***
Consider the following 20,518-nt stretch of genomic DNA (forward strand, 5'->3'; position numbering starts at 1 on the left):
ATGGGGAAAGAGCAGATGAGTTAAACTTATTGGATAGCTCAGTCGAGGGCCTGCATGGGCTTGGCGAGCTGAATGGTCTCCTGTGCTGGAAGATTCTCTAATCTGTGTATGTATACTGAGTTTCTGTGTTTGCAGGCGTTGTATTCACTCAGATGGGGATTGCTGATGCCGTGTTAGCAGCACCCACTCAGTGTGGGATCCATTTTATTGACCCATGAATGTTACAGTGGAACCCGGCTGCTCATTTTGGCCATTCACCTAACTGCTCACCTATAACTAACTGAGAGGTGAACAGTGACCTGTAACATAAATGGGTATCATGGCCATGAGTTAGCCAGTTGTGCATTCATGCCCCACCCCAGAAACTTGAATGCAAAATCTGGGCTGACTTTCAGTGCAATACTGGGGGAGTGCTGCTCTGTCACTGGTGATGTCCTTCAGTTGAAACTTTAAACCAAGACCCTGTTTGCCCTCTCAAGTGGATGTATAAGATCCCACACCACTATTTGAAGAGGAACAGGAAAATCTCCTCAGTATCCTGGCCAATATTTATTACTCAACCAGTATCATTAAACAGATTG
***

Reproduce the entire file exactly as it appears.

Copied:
Consider the following 20,518-nt stretch of genomic DNA (forward strand, 5'->3'; position numbering starts at 1 on the left):
ATGGGGAAAGAGCAGATGAGTTAAACTTATTGGATAGCTCAGTCGAGGGCCTGCATGGGCTTGGCGAGCTGAATGGTCTCCTGTGCTGGAAGATTCTCTAATCTGTGTATGTATACTGAGTTTCTGTGTTTGCAGGCGTTGTATTCACTCAGATGGGGATTGCTGATGCCGTGTTAGCAGCACCCACTCAGTGTGGGATCCATTTTATTGACCCATGAATGTTACAGTGGAACCCGGCTGCTCATTTTGGCCATTCACCTAACTGCTCACCTATAACTAACTGAGAGGTGAACAGTGACCTGTAACATAAATGGGTATCATGGCCATGAGTTAGCCAGTTGTGCATTCATGCCCCACCCCAGAAACTTGAATGCAAAATCTGGGCTGACTTTCAGTGCAATACTGGGGGAGTGCTGCTCTGTCACTGGTGATGTCCTTCAGTTGAAACTTTAAACCAAGACCCTGTTTGCCCTCTCAAGTGGATGTATAAGATCCCACACCACTATTTGAAGAGGAACAGGAAAATCTCCTCAGTATCCTGGCCAATATTTATTACTCAACCAGTATCATTAAACAGATTG